• AM Best: ABIR President: Domiciles With Border Restrictions Hamper Spread of Risk

    Latest News | 07.11.2016

    AM Best
    July 11, 2016
    View the video version of this interview here.

    ABIR President: Domiciles With Border Restrictions Hamper Spread of Risk

    NEW YORK – Bradley Kading, president and executive director of the Association of Bermuda Insurers and Reinsurers, warned 24 global jurisdictions that have limited their insurers’ abilities to reinsure outside their borders are impeding the ability to spread risk. He spoke with A.M. BestTV at the New York Stock Exchange for the New York Recovery and Resilience Leadership Forum.

    Following is an edited transcript of the interview.

    Q: What can we learn about resiliency from Bermuda?
    A: There are five points to think about in terms of hurricane resilience with Bermuda. One is risk awareness. Bermuda is hit by a hurricane every three years, a bad hurricane every 10 years.

    That leads to a culture of storm preparation. Every Bermudan knows when the weather forecast comes out what they need to do to protect their families, what they need to do to protect their property.

    That’s historically led to very strong building codes. Bermuda has the best building codes in the world, the strongest buildings. When the storm comes people shelter in place. There’s no need to go to an external place. People understand their house is the safest place to be.

    In addition, point four is that’s all led to a great degree of insurance penetration. Everyone is insured in Bermuda. Everyone is insured because they know that there’s a real risk of damage and yet they know that their houses are built strongly. The insurance reflects the benefit of those strong building codes.

    Fifth is once the event has occurred, the storm has occurred, there’s a real community spirit, a real community engagement. People know they have to help their neighbor, whether that’s to help remove the tree limbs, clear the road for emergency vehicles, bring food or water to a neighbor that needs it.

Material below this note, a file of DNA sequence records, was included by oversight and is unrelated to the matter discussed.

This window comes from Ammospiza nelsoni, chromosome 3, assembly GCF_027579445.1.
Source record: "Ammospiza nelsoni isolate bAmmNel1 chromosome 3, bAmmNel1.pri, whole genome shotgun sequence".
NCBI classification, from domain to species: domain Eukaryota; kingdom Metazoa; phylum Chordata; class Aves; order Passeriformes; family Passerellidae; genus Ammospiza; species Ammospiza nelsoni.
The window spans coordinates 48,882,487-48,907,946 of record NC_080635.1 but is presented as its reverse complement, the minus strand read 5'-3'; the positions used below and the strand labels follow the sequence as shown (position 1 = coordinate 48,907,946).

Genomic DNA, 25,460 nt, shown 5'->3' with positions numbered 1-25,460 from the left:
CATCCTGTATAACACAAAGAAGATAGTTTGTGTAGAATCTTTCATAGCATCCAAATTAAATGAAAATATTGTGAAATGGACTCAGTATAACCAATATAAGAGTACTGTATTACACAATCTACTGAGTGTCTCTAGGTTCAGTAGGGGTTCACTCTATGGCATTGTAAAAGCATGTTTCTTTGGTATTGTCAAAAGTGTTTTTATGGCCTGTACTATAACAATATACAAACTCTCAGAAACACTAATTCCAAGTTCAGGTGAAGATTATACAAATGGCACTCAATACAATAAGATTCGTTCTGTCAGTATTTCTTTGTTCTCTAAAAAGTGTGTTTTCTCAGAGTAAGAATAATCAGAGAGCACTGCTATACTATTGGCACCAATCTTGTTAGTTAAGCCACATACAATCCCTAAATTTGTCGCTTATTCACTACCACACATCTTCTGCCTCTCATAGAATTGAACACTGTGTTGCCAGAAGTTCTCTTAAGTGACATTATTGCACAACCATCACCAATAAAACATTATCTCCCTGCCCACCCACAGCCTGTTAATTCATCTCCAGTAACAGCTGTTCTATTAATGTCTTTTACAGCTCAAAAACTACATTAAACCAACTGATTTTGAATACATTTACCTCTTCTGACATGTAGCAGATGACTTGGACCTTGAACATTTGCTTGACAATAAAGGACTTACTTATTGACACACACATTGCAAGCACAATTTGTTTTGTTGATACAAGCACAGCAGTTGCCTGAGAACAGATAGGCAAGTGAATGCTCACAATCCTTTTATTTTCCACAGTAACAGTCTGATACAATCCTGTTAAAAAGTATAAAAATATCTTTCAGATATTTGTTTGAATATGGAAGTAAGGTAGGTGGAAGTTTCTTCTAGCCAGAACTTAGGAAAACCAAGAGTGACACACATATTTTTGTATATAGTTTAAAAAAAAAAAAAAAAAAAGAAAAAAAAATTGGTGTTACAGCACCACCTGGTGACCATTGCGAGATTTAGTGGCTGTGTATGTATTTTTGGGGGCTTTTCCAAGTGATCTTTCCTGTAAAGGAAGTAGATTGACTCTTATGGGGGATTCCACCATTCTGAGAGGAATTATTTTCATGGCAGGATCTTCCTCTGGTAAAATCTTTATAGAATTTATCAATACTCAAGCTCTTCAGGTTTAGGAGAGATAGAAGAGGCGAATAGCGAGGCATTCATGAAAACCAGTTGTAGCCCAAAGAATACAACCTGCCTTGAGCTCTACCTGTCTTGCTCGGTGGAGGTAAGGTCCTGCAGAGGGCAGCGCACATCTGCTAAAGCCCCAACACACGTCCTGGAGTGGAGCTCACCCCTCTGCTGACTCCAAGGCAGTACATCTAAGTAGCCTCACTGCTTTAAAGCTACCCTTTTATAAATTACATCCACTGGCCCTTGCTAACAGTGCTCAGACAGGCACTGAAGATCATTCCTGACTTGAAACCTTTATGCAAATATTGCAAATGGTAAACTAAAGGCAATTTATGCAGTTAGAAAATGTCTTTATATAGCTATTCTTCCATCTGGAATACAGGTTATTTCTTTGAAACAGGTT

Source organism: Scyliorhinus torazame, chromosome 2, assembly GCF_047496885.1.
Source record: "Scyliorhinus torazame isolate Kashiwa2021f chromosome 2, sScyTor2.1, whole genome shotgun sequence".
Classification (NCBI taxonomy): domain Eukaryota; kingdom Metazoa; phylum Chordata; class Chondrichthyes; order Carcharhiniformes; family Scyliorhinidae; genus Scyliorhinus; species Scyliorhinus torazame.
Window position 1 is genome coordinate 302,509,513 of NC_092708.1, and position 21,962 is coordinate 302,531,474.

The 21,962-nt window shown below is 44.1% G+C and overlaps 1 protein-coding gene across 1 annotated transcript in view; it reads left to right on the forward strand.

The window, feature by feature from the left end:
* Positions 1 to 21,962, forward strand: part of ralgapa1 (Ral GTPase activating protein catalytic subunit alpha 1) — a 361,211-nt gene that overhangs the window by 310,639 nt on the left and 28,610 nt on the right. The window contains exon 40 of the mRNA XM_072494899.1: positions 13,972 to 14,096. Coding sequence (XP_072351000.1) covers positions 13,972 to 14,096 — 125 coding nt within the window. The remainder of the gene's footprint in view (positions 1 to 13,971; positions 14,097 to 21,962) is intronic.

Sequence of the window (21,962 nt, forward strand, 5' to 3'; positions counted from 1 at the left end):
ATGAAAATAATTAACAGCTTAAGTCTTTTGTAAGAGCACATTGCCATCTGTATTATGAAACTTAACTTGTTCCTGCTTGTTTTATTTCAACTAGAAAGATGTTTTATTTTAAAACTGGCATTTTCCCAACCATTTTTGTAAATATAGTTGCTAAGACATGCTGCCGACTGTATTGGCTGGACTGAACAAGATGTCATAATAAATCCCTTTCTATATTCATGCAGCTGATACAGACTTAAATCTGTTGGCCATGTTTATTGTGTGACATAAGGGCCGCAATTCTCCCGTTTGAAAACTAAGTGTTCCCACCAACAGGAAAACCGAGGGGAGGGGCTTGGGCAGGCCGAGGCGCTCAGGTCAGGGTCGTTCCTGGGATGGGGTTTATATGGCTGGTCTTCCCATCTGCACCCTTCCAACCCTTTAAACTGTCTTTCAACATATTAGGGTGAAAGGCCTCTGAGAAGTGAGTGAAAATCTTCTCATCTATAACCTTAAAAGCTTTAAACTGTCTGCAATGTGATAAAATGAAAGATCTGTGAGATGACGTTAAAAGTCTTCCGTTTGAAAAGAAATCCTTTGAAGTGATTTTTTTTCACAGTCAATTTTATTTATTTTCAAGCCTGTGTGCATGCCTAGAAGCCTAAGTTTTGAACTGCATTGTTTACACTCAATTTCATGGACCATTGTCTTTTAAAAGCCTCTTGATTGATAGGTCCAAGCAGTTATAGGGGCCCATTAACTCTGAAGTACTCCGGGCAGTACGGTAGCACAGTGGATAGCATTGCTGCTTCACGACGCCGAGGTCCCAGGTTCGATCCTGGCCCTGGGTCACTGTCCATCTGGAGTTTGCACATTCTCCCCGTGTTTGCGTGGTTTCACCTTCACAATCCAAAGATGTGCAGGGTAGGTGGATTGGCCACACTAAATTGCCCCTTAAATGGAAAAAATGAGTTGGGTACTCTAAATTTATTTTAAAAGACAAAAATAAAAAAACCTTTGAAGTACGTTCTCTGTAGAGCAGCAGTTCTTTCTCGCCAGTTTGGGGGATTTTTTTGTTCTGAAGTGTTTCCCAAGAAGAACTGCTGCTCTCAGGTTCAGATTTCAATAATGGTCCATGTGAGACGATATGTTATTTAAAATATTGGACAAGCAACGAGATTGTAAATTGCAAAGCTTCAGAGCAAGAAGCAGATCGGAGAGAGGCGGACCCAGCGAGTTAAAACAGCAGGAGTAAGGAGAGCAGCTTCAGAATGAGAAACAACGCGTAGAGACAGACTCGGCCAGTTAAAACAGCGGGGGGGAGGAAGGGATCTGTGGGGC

There’s a real culture of engagement and recovery, which means following a Category 3 hurricane, within days business is back to normal.

    Q: How does regulation affect catastrophe management?
    A: The Bermuda Model on Catastrophe Reinsurance, where Bermuda is the leading expert in catastrophe risk management around the world, is one in which we know the science of underwriting catastrophes. We use all the catastrophe modeling. We update our risk profiles on a regular basis based on new policies, new reinsurance contracts issued and then we pool that risk on a global basis.

    We’re writing U.S. earthquake. We can write U.S. earthquake at a better price if we’re mixing with that New Zealand earthquake, Chilean earthquake and Japanese earthquake. We can write U.S. hurricane because we’re pooling with that Japanese typhoon, Australian cyclone and European windstorm.

    The model then means in the same capital base we have a diversified group of risks. You have premium coming in in a way that none of the risk is correlated and we get a diversification credit which allows us to write coverage at a better price than we otherwise would do.

    As long as reinsurers are allowed to pool risk globally the system works. If there’s regulatory protectionism or regulatory ring-fencing, that impedes the ability to spread risk. This can happen through regulation or tax policy. There are 24 jurisdictions around the world that have been identified as having a degree of reinsurance regulatory protectionism.

    If that leads to ring-fencing where the capital to support this risk has to be in the jurisdiction and there can’t be a spreading of risk outside the jurisdiction, that upsets the business model. That means less coverage can be sold and the coverage that is sold is at a higher price.

    That defeats the purpose of governments. That defeats the purpose of consumers in terms of having readily available insurance to protect themselves and their families.

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    (By Kate Smith, senior associate editor, Best’s Review: